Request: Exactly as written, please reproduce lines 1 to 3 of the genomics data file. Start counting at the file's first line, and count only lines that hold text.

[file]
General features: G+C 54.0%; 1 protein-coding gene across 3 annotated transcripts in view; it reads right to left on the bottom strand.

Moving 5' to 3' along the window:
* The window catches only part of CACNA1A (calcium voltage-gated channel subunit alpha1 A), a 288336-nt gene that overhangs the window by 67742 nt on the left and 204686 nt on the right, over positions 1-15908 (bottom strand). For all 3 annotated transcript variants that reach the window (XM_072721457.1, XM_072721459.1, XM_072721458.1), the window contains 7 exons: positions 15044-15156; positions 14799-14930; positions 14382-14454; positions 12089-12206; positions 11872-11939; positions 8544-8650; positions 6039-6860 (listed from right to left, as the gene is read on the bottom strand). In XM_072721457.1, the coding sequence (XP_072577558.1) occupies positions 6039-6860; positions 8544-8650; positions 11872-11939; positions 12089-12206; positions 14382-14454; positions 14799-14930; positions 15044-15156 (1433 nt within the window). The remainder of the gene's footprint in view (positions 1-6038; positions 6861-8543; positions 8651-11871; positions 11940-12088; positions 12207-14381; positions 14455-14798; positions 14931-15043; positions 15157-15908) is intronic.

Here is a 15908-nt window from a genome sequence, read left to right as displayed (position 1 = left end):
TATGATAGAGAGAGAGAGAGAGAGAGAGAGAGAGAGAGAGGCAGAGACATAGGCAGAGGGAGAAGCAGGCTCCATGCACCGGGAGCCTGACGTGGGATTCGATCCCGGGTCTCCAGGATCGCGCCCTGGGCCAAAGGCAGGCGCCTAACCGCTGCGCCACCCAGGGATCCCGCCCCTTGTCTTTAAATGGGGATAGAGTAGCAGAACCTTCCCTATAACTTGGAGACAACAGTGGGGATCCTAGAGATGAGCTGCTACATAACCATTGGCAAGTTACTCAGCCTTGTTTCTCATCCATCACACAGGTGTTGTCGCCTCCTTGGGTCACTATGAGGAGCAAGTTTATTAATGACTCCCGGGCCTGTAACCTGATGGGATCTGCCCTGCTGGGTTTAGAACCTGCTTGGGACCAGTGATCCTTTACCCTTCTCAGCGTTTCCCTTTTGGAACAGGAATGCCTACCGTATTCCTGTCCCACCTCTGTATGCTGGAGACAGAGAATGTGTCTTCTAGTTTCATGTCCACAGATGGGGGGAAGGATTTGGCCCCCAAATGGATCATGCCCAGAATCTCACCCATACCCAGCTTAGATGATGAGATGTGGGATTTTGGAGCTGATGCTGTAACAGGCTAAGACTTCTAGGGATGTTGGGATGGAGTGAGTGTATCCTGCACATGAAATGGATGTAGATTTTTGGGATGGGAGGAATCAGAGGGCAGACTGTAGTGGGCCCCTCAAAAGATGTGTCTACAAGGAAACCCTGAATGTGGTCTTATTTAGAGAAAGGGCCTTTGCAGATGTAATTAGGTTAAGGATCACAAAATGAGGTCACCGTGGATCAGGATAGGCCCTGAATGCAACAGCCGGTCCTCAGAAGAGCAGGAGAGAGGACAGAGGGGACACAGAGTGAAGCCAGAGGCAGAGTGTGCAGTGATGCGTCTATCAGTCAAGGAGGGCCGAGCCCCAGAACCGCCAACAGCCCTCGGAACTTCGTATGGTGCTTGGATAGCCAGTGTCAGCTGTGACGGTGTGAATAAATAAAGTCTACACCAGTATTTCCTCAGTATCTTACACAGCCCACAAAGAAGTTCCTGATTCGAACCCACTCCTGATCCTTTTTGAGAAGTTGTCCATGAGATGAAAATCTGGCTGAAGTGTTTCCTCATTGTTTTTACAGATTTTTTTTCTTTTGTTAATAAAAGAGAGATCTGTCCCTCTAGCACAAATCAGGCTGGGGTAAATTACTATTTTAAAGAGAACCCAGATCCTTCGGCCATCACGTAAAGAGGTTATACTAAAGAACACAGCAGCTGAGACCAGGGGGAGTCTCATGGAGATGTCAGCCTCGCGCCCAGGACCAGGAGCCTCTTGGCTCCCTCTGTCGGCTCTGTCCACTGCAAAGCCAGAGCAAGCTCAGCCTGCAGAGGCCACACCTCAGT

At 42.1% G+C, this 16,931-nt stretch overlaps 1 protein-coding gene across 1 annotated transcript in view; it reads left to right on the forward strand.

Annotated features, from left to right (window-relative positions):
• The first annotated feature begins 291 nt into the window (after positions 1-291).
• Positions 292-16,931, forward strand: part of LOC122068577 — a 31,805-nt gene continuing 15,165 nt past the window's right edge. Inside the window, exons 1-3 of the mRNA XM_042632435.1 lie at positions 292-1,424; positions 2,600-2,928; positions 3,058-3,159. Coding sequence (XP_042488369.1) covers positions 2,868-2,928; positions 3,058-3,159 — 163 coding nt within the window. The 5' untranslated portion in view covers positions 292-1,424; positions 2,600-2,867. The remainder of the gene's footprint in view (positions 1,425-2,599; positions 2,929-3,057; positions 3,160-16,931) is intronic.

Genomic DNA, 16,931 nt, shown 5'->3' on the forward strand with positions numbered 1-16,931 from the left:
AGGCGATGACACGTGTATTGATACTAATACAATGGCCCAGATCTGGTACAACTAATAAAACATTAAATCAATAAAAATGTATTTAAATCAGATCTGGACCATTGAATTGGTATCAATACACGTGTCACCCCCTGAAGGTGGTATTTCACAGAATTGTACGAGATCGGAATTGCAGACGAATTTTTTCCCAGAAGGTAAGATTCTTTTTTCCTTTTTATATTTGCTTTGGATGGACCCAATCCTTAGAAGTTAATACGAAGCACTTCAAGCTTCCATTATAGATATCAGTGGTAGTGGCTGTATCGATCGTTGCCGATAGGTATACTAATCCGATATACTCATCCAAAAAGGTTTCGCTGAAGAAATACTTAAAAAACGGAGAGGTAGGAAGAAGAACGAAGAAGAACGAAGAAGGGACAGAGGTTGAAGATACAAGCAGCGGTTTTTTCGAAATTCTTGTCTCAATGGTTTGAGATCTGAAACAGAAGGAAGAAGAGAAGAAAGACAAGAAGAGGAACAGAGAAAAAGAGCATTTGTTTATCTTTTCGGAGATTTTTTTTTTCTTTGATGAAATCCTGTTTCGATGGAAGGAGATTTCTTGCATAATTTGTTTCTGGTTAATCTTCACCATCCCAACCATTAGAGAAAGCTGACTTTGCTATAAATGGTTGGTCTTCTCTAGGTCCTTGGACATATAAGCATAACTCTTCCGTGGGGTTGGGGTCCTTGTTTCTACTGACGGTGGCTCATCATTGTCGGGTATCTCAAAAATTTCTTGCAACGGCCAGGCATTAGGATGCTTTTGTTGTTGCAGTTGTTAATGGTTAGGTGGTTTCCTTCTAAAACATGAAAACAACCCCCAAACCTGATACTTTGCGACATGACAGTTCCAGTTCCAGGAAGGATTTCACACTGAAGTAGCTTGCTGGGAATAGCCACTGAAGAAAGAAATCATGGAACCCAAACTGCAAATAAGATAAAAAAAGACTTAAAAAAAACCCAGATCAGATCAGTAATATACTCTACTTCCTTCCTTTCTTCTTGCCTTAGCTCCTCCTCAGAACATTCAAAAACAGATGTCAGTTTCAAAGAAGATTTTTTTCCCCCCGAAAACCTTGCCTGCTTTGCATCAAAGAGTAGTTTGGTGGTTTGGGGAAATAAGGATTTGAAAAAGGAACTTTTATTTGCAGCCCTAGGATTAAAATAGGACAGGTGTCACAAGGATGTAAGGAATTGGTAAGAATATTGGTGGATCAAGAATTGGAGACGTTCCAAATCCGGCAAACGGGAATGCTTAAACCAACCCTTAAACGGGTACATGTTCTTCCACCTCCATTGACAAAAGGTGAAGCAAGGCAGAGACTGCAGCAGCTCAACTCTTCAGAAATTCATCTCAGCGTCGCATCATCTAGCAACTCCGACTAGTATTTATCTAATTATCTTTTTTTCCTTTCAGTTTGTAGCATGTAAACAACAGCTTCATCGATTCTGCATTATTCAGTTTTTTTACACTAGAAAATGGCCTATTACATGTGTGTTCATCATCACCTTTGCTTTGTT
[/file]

General features: G+C 54.0%; 1 protein-coding gene across 3 annotated transcripts in view; it reads right to left on the bottom strand.

Moving 5' to 3' along the window:
* The window catches only part of CACNA1A (calcium voltage-gated channel subunit alpha1 A), a 288336-nt gene that overhangs the window by 67742 nt on the left and 204686 nt on the right, over positions 1-15908 (bottom strand). For all 3 annotated transcript variants that reach the window (XM_072721457.1, XM_072721459.1, XM_072721458.1), the window contains 7 exons: positions 15044-15156; positions 14799-14930; positions 14382-14454; positions 12089-12206; positions 11872-11939; positions 8544-8650; positions 6039-6860 (listed from right to left, as the gene is read on the bottom strand). In XM_072721457.1, the coding sequence (XP_072577558.1) occupies positions 6039-6860; positions 8544-8650; positions 11872-11939; positions 12089-12206; positions 14382-14454; positions 14799-14930; positions 15044-15156 (1433 nt within the window). The remainder of the gene's footprint in view (positions 1-6038; positions 6861-8543; positions 8651-11871; positions 11940-12088; positions 12207-14381; positions 14455-14798; positions 14931-15043; positions 15157-15908) is intronic.